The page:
6 Minutes To Read

Chronicle of a Coup: June 10, 2021

6 Minutes To Read

Christopher J. Walker describes an instance of the random dangers encountered in Myanmar due to military repression.

 

This post is the nineteenth installment in an ongoing series, Chronicle of a Coup, comprised of reports written from within Myanmar by Christopher J. Walker (a pseudonym), a longtime resident, which together sketch one person’s first-hand account of the weeks and months following the February 1, 2021, military coup. A selection of his reports will be posted weekly, every Friday. A chronological archive is also available here.

Tea Circle is grateful to Christopher for sharing his personal account of life under military rule in Myanmar. Recognizing that his voice is one of many, we encourage other authors to submit their own accounts.

Remember to duck

June 10, 2021

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I vividly remember a day two months ago when soldiers were rampaging through our quarter, cursing and swearing, randomly firing their weapons and hurling stun grenades. When things eventually quietened down I decided to risk going out on my balcony to see whether they had departed. As I stepped out the door three bullets cut through the air a few centimetres in front of me. Shocked, I froze in place, and instead of dropping to the floor I merely exclaimed, “What the hell?”

Later, when I related this incident to a friend, he playfully advised, “Next time, remember to duck.” Since then, it’s been a standing joke between us. Now, with the sole intention of pre-empting future smirks and denying him another opportunity to gloat, I want to confess that, yes, mon ami, I should have ducked! And that brings me to last night.

For the past week tension has again escalated in our quarter as soldiers repeatedly hunt for demonstration organizers, participants in the civil disobedience movement, fighters in the People’s Defence Force, members of the National League for Democracy, and other activists. Constantly fearing what these marauding soldiers might do next, and despite our pronounced state of exhaustion, we have all been experiencing sleepless nights.

Last night, though, for a couple of hours I slept soundly—at least until midnight when my housemate May began shaking me. She had been alerted by our neighbourhood security volunteers that soldiers had entered our quarter. I immediately jumped up and ran to the balcony. Peering cautiously over its low outer wall, I saw, not too far away, an army truck with a police van behind it. However, there was no sign of either soldiers or police. Oddly, although it was hard to tell in the dark, there seemed to be someone crouched in the street in front of the truck. In my haste to get to the balcony I had neglected my spectacles, so I wrongly assumed it was a wounded or badly beaten neighbour. I searched further up the street but saw nothing other than the usual parked cars. Where was the hunting party?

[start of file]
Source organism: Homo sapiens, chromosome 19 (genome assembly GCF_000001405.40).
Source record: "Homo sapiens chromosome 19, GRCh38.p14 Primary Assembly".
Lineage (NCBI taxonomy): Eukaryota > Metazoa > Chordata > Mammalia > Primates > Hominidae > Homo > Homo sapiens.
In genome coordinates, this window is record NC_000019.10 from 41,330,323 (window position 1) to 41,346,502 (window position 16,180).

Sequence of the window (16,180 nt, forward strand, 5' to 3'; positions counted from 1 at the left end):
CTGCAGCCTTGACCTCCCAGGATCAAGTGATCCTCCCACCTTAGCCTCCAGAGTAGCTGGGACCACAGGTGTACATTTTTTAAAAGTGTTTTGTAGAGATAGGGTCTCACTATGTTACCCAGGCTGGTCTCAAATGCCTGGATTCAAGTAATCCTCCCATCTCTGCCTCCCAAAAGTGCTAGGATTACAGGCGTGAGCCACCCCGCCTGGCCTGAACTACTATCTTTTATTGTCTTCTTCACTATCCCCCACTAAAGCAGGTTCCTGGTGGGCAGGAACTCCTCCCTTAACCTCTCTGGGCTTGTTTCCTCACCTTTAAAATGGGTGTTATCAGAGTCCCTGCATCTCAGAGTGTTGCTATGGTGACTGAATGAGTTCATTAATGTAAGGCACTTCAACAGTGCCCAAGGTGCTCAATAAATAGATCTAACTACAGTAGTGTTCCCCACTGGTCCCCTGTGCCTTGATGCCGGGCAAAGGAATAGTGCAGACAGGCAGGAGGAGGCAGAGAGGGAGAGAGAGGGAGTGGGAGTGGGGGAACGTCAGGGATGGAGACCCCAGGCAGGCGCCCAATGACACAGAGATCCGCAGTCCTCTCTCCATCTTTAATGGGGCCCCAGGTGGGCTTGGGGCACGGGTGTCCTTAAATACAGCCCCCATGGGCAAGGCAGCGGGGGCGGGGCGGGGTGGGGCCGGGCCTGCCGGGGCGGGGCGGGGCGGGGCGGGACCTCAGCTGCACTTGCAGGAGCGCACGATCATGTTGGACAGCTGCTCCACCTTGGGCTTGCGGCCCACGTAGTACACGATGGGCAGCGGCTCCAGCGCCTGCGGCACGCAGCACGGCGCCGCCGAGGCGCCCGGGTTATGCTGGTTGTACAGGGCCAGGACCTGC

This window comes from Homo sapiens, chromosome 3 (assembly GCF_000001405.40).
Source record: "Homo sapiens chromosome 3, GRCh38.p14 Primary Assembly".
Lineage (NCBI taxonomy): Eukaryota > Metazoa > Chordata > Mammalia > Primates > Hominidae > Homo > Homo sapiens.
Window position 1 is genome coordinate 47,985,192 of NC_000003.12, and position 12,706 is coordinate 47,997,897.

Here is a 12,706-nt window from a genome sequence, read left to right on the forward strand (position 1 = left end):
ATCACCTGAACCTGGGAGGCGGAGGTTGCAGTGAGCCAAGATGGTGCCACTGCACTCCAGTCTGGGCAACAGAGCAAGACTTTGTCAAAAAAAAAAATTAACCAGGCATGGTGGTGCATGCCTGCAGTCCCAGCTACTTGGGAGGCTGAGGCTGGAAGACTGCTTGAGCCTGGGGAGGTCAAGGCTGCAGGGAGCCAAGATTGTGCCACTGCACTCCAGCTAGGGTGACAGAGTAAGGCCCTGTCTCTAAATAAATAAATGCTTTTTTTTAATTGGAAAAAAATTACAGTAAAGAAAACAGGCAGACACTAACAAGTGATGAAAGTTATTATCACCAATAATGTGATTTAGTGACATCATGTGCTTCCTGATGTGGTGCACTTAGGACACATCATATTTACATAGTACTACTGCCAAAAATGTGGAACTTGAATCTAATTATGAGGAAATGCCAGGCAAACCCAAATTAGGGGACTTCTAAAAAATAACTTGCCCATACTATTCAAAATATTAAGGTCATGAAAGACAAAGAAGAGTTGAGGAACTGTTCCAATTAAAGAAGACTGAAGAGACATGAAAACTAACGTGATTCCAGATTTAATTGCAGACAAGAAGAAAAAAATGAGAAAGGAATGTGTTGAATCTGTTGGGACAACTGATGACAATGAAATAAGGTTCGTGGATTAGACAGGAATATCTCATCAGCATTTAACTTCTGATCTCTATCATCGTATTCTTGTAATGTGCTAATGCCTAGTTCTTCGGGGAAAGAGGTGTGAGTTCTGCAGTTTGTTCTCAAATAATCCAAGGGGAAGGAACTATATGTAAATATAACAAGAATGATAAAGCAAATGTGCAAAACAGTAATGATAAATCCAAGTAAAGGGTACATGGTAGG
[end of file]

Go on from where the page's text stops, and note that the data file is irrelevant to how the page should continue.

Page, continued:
I turned my attention back to the shadowy figure in the street. Squinting, I saw him move. Then I noticed that he was actually in the standard firing position, with one knee resting on the ground. He seemed to be aiming a handgun. 

Suddenly it dawned that his weapon was pointed at me, and that I was about to be shot.

Time stopped. In a soundless vacuum I watched with utmost clarity as a projectile rotating through the intervening space advanced resolutely toward my head. I was completely mesmerized by the slow inevitability of its motion. Again I forgot to duck! Instead, I managed to throw my hands in front of my face as the missile slammed home. It smashed into the back of my right hand and glanced off my forehead with considerable, but not lethal, force. Stunned by the impact, I unconsciously reacted. At the top of my lungs, I screamed, “What the fuck are you doing?!?”

Before I fully realized what had happened, other hands were pulling me backward into the relative safety of my apartment. On the street I heard the shooter cursing me, threatening to come and get me, to teach me some respect. It didn’t take long to comprehend that I had been hit with a projectile fired not from a pistol, but probably from a Wrist-Rocket, a kind of hi-tech slingshot. My anger, however, was not in the least assuaged by this welcome realization. There was no reason for him to have shot at me. Up to now a soldier or policeman would have merely shouted at me to go inside, but this time there was no such warning.